In our regular story series Mighty Oats for Mighty People, Mornflake meets inspirational people worldwide to talk complex challenges and incredible accomplishments.
This month, we talk to Debbie Dixon. After the tragic loss of her son Aaron, to an undetected heart defect at the age of just 23, Debbie launched a memorial fund in his name and made it her mission to raise awareness and funds for the charity Cardiac Risk in the Young. Working alongside close friends, Debbie has raised over £210,000 to pay for heart screenings for young people. Taking place all over Cheshire, they’re critical for early diagnosis and prevention. In one case, even resulting in a full heart transplant for someone who had a critical defect. We’re in awe of Debbie and feel honoured to be sharing her story here.
Can you tell us a bit more about how you became involved with the charity Cardiac Risk In The Young?
Firstly, thank you so much for helping raise awareness of the charity and the work I do. I became involved in the charity Cardiac Risk in the Young when I lost my only son Aaron to an undetected heart defect. We were directed to the charity by the coroner. Upon contacting them, I was shocked to hear that at least 12 young people are losing their lives every week to an undetected heart defect, 80% with no prior symptoms.
After setting up The Aaron James Dixon Memorial Fund within the CRY charity, I started fundraising and raising awareness with the help of friends and family. To date, we have raised just over £250,000.00, all of which has been used to fund heart screenings.
How important are heart screenings?
100 young people are screened and each day costs £5,000.00. So far, Aaron’s Memorial Fund has funded 30 screening days, checking 3,057 young people. 108 of those have been referred with abnormalities. One of those referred, a young lady Charlotte, received her heart transplant early last year, it’s proof screening really does save lives.
Is there something that’s happened in the last few years that’s made you feel proud?
I am proud of my daughter Hollie, who was extremely close to her brother. Hollie was due to start university two weeks after losing Aaron but took a year out before starting her degree. She went to university and gained a 2:1, we’re all so proud of what she’s achieved during a very difficult time in our lives.
Are you often asked why you do what you do?
Always. The answer is because 12 young people are losing their lives every week, I don’t want another family to go through the heartache we face every day. And because I don’t want people to forget my precious son Aaron.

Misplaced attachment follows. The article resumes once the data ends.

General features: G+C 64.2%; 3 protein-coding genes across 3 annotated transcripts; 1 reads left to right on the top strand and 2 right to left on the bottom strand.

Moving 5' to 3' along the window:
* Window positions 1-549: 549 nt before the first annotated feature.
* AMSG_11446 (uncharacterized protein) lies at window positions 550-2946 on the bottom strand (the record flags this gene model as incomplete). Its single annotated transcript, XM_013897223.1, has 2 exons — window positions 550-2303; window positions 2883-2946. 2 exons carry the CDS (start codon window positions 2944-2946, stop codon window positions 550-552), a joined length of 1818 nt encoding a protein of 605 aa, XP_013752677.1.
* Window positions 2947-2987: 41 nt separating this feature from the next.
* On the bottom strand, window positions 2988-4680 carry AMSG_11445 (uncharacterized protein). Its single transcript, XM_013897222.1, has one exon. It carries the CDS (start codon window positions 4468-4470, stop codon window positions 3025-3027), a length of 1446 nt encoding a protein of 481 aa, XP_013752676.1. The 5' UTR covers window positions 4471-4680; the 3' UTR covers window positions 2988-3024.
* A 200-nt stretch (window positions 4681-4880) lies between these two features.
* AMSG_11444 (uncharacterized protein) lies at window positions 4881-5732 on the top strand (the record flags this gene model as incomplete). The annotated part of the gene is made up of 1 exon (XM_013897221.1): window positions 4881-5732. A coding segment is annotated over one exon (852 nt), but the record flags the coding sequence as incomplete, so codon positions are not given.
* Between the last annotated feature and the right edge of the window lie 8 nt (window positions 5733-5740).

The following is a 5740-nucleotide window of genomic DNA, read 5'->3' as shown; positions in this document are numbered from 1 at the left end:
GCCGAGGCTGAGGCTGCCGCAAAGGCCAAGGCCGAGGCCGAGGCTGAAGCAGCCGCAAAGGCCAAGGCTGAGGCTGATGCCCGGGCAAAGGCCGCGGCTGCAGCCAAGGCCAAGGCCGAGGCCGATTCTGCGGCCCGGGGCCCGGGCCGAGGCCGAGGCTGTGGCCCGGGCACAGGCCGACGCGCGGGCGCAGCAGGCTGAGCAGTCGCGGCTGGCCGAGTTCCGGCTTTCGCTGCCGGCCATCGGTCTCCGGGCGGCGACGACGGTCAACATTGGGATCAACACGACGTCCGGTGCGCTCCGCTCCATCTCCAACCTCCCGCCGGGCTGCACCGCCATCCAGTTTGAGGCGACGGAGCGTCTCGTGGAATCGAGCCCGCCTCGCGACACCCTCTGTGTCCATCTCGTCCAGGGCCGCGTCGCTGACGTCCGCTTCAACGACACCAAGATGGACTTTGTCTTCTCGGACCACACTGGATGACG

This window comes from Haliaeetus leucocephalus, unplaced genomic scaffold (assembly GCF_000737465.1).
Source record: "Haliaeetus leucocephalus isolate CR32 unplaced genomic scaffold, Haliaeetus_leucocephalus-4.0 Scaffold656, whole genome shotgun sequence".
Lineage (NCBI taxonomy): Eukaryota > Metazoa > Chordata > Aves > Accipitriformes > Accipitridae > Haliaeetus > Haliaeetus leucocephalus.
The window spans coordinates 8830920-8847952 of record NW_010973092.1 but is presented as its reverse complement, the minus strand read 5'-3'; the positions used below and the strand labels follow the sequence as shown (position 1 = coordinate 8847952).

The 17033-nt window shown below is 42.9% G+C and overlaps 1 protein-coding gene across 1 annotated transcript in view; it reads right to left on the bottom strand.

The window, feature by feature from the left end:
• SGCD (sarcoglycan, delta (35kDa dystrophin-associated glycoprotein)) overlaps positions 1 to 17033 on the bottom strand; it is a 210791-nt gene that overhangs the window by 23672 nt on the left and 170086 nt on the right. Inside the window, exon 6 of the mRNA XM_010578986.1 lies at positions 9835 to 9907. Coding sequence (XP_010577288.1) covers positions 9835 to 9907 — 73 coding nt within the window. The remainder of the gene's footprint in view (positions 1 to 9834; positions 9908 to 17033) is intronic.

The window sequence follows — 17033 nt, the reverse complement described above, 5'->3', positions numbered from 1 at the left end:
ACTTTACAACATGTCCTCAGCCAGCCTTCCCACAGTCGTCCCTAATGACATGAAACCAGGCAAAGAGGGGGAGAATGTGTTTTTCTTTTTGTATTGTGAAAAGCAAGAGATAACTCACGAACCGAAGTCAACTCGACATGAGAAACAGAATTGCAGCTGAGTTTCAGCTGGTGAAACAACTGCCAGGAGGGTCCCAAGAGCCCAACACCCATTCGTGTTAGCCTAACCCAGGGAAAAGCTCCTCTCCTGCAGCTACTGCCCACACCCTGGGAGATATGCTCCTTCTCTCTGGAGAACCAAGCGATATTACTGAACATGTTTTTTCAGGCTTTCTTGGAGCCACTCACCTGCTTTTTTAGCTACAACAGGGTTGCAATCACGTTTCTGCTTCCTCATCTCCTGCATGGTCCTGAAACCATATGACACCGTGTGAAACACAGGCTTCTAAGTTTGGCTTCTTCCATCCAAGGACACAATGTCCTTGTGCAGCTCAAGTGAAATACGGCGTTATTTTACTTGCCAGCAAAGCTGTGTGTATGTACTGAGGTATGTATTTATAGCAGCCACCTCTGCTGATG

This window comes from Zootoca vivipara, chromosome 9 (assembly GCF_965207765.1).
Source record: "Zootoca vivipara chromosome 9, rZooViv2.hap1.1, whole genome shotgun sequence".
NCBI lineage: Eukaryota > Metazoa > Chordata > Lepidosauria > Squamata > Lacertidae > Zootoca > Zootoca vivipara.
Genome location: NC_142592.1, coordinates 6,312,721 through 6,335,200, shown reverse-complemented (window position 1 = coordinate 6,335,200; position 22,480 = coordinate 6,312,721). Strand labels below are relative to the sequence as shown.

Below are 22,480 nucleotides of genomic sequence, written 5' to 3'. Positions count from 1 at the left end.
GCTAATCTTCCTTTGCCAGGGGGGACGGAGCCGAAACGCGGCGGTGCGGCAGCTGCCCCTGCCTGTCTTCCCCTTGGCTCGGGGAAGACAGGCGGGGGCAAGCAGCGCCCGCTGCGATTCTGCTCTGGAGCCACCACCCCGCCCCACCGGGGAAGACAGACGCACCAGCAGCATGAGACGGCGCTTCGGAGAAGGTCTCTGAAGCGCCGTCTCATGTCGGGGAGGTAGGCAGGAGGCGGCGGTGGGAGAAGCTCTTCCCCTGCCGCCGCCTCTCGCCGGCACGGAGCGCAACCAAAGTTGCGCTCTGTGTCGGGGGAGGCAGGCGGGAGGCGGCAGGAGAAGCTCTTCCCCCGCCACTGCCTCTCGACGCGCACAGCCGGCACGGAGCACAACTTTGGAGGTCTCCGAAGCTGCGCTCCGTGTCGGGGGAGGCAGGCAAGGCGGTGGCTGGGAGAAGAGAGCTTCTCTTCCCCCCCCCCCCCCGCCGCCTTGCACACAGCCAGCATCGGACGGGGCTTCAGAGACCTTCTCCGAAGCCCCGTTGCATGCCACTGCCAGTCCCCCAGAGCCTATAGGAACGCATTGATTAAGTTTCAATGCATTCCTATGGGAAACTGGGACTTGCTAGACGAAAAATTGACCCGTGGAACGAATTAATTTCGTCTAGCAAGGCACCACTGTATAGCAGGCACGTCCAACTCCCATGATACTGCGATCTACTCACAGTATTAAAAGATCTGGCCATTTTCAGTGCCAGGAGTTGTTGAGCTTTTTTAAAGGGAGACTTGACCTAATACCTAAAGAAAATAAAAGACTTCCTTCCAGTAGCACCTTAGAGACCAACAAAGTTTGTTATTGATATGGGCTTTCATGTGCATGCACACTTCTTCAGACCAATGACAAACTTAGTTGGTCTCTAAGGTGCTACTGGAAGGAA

Who is your inspiration?
Saving not only Charlotte, but also 107 other young people is what inspires me to carry on with my work. I have now taken early retirement to concentrate on raising awareness and money to fund these days. I have a further four screening days booked during the remainder of this year, with lots more booked over the next couple of years.
What does a typical morning look like for you? Do you fuel up with any particular breakfast?
A typical morning for me is walking our dog Oscar. Every day is different in that some days I am working at home other days I can be out raising awareness visiting Schools etc, organising a fundraising event, meeting with other parents who have also lost a child and screening days. My days are very full on so it is so important for me to have a good breakfast which is Mornflake’s Superfast Oats and I sprinkle on top Mornflake Crispy Nutty Muesli or Mornflake Fruit, Nut and Seed Granola.
What goals do you have for the future?
My aim is for all young people to be offered a screening. The funding I have received from The JD Foundation will be go towards the screening of elite athletes with The English Institute of Sport.
To anyone thinking of setting up their own charity fund, think long and hard before doing so. It is not an easy task raising money and you do need to plan well. I am very fortunate that I have a good network of people around me who loved Aaron and want to be involved in keeping his memory alive.
Find out more about Debbie on the Cardiac Risk in the Young website.